6wd bouncing when turning

We have a problem. Our robot rocks wildly when turning at high speeds.
This year we designed our robot to have a similar configuration to a kitbot. We are 26" long by 23.5" wide using 6 wheel drive and 4" Andymark white traction wheels driven via belts off a pair of vexpro ball shifters. The center wheels have 1/8 of an inch of drop, enough that our robot can rock slightly when placed on the carpet. Our weight is distributed towards the back of the robot so that the back four wheels are usually touching the ground. Based on everything I know about drivetrains our wheelbase shouldn’t have major scrub problems, but obviously it does. Are there any simple fixes we may have overlooked?

Thanks for your help,

  • Alex

This could be caused by a flexible frame, in 2010 we had a similar problem when we built a kitbot inspired frame. The frame was not rigid enough (i.e. we did not give it adequate support for the mechanism load) and this caused the frame to flex while turning and caused all of our wheels to touch the floor making the robot “hop” while turning.
If this is indeed the problem, a few stiffener rails or a thicker bellypan may remedy the situation.

Flex in the frame can cause some similar issues. If you haven’t, a piece of quality 1/2" plywood for a base plate can help alleviate some problems.

edit: Beat me to it^

We don’t have a bellypan at all at the moment, just a frame, so that may indeed be the cause.
Would 1/4" lexan do the job? Or does it need to be stiffer?

Try a sheet of baltic birch plywood in 1/4 or 3/8" thickness. If you want to spend more money we have become particularly fond of XX grade garolite in 1/8" thickness

I’ve used XX before in the 1/32" and 1/16" thickness and hated it. It shatters w/o any flex and was ripped apart by the band saw.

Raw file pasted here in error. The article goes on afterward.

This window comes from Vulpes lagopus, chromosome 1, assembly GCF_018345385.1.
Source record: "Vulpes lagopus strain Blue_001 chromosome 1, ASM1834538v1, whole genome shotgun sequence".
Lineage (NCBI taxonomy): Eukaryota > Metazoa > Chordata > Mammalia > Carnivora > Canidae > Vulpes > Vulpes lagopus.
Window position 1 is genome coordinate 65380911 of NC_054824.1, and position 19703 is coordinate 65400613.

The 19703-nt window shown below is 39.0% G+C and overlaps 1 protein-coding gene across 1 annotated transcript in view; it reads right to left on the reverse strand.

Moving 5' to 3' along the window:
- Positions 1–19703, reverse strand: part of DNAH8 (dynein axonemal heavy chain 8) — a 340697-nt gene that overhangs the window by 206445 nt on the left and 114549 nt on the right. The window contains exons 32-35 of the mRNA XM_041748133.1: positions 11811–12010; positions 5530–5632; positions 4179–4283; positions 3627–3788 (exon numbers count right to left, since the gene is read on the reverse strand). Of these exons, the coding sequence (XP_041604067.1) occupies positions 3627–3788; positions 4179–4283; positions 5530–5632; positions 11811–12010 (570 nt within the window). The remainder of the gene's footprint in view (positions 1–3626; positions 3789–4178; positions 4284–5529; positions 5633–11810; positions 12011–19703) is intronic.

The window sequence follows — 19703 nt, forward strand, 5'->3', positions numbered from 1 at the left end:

I loved what I found with G-9 and G-10 though.

Whatever you choose, remember it is a fiberglass composite, so wear your masks and gloves when you machine it.

1/4" Lexan should do the job. Plywood might be lighter (check the density, Lexan is pretty dense). Make sure its attached at a couple points along each side, that should help alot. Some cross bracing in the middle wheel well might help as well.

I actually meant g-10. Just rechecked the spec sheet and that is what we have run the past 2 seasons.

As said above stiffness is important in a drop wheel chassis. You could also do omins in the corners as a last ditch fix.

And always on CD a photo would help. :cool:

1/4 inch lexan will do the trick, however 1/4 plywood will be more that adequate to keep the frame stiff. We did that last year in our sheetmetal chassis and it worked great! If you have access to a waterjet/plasmacutter/laser you may want to consider a pocketted 1/8 (or thinner) aluminum bellypan…keep time in mind as it is already week 6.
Good luck from team 1325!

Stiffness will be a factor, but as you mentioned in the original post, the back two wheels are the ones in contact with the floor due to CG placement. This will inherently cause scrubbing because a four wheeled drive base cannot turn without a component of movement perpendicular to that of the wheels rotation. The point of the 2 lowered center wheels is to keep weight off of the four wheels on the outside corners of the drive base (the ones that scrub) but since the rear four wheels are in contact, you essentially created a four wheeled drive base within your six wheeled base. This means the scrubbing is unavoidable, you will only be able to reduce the severity of the bumpy turns by making your frame stiffer.

We use flat twin-wall corrugated aluminum for our baseplate every year. It has worked well for us so far although it might be a little bit heavier than some other options.

The length to width ratio of either set of four wheels however is quite acceptable. We built a 4 wheel drivetrain with a smaller ratio last year without any scrub problems.

Can’t say that I’ve personally tried this, but one stiffening idea that’s been bouncing around my team for a while is using tensioned wires along each chassis bar.

The point of a six wheel drive is in fact to create a smaller four wheel drive turning base while keeping a large wheelbase for stability. This is a common misconception that I’ve seen - that 6 wheel drive robots turn on two wheels.
They don’t - they turn on four, but on a much shorter turning wheelbase than their stable wheelbase. There’s a nice whitepage somewhere which describes this.

We had a similar problem with our 2011 bot! We had a 2 wheel drive with 4 cims to power it and the back wheels just skidded on the floor. What we did is we ended up putting omni wheels on so they slide across the floor instead of jump. I dont know if that is an option, but I would seriously consider it